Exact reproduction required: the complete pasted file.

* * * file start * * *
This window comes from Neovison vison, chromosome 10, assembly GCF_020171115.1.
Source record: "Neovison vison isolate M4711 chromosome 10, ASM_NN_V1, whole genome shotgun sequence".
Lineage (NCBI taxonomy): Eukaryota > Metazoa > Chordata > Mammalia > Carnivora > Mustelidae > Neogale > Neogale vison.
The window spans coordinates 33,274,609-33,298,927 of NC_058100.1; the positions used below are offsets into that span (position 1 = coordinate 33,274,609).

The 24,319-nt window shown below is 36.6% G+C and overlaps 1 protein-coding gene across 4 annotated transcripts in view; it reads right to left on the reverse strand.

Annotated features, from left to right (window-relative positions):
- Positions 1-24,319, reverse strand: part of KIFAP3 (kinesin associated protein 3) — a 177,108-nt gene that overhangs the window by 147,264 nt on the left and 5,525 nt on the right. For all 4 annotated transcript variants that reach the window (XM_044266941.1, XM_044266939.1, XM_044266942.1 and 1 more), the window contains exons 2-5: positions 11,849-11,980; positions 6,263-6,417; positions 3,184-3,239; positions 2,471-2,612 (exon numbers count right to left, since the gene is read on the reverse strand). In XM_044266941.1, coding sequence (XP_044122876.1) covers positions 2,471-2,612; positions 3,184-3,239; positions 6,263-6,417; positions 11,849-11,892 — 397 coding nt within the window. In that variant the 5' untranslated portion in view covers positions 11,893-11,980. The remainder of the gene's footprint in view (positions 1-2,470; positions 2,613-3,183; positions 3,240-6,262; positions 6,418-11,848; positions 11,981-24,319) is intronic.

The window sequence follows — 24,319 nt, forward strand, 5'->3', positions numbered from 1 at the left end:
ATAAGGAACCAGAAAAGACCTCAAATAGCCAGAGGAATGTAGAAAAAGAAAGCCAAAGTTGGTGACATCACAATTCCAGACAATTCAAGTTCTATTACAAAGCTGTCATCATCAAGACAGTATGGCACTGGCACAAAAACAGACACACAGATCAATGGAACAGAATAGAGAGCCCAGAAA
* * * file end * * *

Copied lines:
This window comes from Neovison vison, chromosome 10, assembly GCF_020171115.1.
Source record: "Neovison vison isolate M4711 chromosome 10, ASM_NN_V1, whole genome shotgun sequence".
Lineage (NCBI taxonomy): Eukaryota > Metazoa > Chordata > Mammalia > Carnivora > Mustelidae > Neogale > Neogale vison.
The window spans coordinates 33,274,609-33,298,927 of NC_058100.1; the positions used below are offsets into that span (position 1 = coordinate 33,274,609).

The 24,319-nt window shown below is 36.6% G+C and overlaps 1 protein-coding gene across 4 annotated transcripts in view; it reads right to left on the reverse strand.

Annotated features, from left to right (window-relative positions):
- Positions 1-24,319, reverse strand: part of KIFAP3 (kinesin associated protein 3) — a 177,108-nt gene that overhangs the window by 147,264 nt on the left and 5,525 nt on the right. For all 4 annotated transcript variants that reach the window (XM_044266941.1, XM_044266939.1, XM_044266942.1 and 1 more), the window contains exons 2-5: positions 11,849-11,980; positions 6,263-6,417; positions 3,184-3,239; positions 2,471-2,612 (exon numbers count right to left, since the gene is read on the reverse strand). In XM_044266941.1, coding sequence (XP_044122876.1) covers positions 2,471-2,612; positions 3,184-3,239; positions 6,263-6,417; positions 11,849-11,892 — 397 coding nt within the window. In that variant the 5' untranslated portion in view covers positions 11,893-11,980. The remainder of the gene's footprint in view (positions 1-2,470; positions 2,613-3,183; positions 3,240-6,262; positions 6,418-11,848; positions 11,981-24,319) is intronic.

The window sequence follows — 24,319 nt, forward strand, 5'->3', positions numbered from 1 at the left end:
ATAAGGAACCAGAAAAGACCTCAAATAGCCAGAGGAATGTAGAAAAAGAAAGCCAAAGTTGGTGACATCACAATTCCAGACAATTCAAGTTCTATTACAAAGCTGTCATCATCAAGACAGTATGGCACTGGCACAAAAACAGACACACAGATCAATGGAACAGAATAGAGAGCCCAGAAA